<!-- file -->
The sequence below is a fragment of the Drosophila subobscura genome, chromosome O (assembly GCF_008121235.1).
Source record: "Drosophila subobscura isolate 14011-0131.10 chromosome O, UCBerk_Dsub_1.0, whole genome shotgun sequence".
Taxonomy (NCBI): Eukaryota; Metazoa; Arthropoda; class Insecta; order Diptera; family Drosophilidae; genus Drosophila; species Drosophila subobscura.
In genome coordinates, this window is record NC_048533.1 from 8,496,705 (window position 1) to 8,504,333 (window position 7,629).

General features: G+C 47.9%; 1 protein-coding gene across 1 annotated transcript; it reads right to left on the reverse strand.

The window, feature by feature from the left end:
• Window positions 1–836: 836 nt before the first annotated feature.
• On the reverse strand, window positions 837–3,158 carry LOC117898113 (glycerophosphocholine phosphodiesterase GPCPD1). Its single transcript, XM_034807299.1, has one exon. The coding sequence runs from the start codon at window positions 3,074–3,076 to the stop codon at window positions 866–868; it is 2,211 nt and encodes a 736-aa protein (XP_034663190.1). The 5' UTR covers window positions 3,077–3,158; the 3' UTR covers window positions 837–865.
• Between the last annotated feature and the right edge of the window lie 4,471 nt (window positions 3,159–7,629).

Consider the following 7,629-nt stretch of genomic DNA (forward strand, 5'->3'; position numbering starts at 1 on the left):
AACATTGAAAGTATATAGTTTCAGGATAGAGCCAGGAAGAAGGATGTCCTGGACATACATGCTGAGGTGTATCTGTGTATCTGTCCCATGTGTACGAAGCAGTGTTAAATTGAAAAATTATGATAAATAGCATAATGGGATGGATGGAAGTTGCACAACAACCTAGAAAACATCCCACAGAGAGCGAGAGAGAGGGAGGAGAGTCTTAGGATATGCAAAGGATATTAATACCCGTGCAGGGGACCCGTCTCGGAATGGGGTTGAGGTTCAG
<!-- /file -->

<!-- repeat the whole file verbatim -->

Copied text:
The sequence below is a fragment of the Drosophila subobscura genome, chromosome O (assembly GCF_008121235.1).
Source record: "Drosophila subobscura isolate 14011-0131.10 chromosome O, UCBerk_Dsub_1.0, whole genome shotgun sequence".
Taxonomy (NCBI): Eukaryota; Metazoa; Arthropoda; class Insecta; order Diptera; family Drosophilidae; genus Drosophila; species Drosophila subobscura.
In genome coordinates, this window is record NC_048533.1 from 8,496,705 (window position 1) to 8,504,333 (window position 7,629).

General features: G+C 47.9%; 1 protein-coding gene across 1 annotated transcript; it reads right to left on the reverse strand.

The window, feature by feature from the left end:
• Window positions 1–836: 836 nt before the first annotated feature.
• On the reverse strand, window positions 837–3,158 carry LOC117898113 (glycerophosphocholine phosphodiesterase GPCPD1). Its single transcript, XM_034807299.1, has one exon. The coding sequence runs from the start codon at window positions 3,074–3,076 to the stop codon at window positions 866–868; it is 2,211 nt and encodes a 736-aa protein (XP_034663190.1). The 5' UTR covers window positions 3,077–3,158; the 3' UTR covers window positions 837–865.
• Between the last annotated feature and the right edge of the window lie 4,471 nt (window positions 3,159–7,629).

Consider the following 7,629-nt stretch of genomic DNA (forward strand, 5'->3'; position numbering starts at 1 on the left):
AACATTGAAAGTATATAGTTTCAGGATAGAGCCAGGAAGAAGGATGTCCTGGACATACATGCTGAGGTGTATCTGTGTATCTGTCCCATGTGTACGAAGCAGTGTTAAATTGAAAAATTATGATAAATAGCATAATGGGATGGATGGAAGTTGCACAACAACCTAGAAAACATCCCACAGAGAGCGAGAGAGAGGGAGGAGAGTCTTAGGATATGCAAAGGATATTAATACCCGTGCAGGGGACCCGTCTCGGAATGGGGTTGAGGTTCAG